This is where I believe both ‘cultures’ are equally weak. Ask people to describe the process they are working in and they will either tell you about their tasks and speculate on what might lie upstream and downstream from them or they will point to their desktop pc and explain how the system they’re using works. But being aware of the content and context of processes, of how processes interact, how processes behave and indeed how processes make up the business is not something we get to see often.

The most obvious sign to me that process awareness is underdeveloped is that processes are often confused with projects. While a project has a limited lifespan, business processes really only begin to exist once projects are finished. Hard to understand why we pay so much attention to creation and then forget about existence.

So, start with being Eddie the eagle, which is where I’m right, but keep the next level in sight and make sure you are able to get there – which is where Dick is right.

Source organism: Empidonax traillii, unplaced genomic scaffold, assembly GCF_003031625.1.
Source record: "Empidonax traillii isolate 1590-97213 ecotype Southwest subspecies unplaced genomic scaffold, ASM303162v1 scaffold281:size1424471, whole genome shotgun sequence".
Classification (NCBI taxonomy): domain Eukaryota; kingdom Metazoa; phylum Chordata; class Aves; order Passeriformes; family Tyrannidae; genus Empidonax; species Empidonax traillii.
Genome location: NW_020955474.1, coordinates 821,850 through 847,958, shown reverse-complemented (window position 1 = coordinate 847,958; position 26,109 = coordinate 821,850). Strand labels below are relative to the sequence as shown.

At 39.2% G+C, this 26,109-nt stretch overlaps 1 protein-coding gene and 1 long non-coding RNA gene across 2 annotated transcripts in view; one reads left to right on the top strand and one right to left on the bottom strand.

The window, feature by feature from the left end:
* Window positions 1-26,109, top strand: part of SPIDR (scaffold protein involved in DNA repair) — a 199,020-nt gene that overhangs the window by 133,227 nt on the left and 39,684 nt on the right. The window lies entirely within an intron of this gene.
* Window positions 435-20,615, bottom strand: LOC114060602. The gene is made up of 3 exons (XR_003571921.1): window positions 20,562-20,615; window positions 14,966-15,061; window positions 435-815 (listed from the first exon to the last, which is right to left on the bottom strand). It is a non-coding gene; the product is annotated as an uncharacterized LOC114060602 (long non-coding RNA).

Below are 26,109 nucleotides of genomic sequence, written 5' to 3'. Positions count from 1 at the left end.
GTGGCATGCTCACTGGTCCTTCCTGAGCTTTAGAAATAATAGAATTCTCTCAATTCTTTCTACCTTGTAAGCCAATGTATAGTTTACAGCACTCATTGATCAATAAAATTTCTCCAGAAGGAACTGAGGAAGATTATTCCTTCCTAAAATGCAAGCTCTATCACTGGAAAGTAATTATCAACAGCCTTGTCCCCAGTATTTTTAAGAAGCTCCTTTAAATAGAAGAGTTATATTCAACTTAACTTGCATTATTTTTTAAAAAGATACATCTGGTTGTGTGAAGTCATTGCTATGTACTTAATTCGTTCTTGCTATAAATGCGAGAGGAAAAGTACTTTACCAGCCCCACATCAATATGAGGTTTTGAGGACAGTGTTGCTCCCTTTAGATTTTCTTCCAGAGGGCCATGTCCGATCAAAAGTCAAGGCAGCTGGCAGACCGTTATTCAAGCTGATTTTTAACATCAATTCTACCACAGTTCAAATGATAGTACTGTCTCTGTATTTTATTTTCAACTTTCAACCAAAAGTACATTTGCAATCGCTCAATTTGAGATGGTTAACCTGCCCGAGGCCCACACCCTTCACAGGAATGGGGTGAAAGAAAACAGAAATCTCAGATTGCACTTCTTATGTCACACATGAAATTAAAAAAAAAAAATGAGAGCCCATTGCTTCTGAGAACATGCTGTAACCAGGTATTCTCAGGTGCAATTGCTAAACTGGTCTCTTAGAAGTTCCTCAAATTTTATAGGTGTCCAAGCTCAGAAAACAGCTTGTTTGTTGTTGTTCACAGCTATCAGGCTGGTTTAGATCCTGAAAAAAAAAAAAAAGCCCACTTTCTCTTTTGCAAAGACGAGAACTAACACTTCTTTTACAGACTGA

Btw, the differences I’ve pointed out in this post not only reflect how successful (or not) companies are at managing processes, they may also go some way to explaining why vendors find it so hard to develop the right messages. You may like to check this recent blog post by Adam Deane and the resulting comments to understand the difficulties vendors can face when they try to sell a solution to a problem nobody really wants to be aware of – though everyone knows it exists.

Republished with author's permission from original post.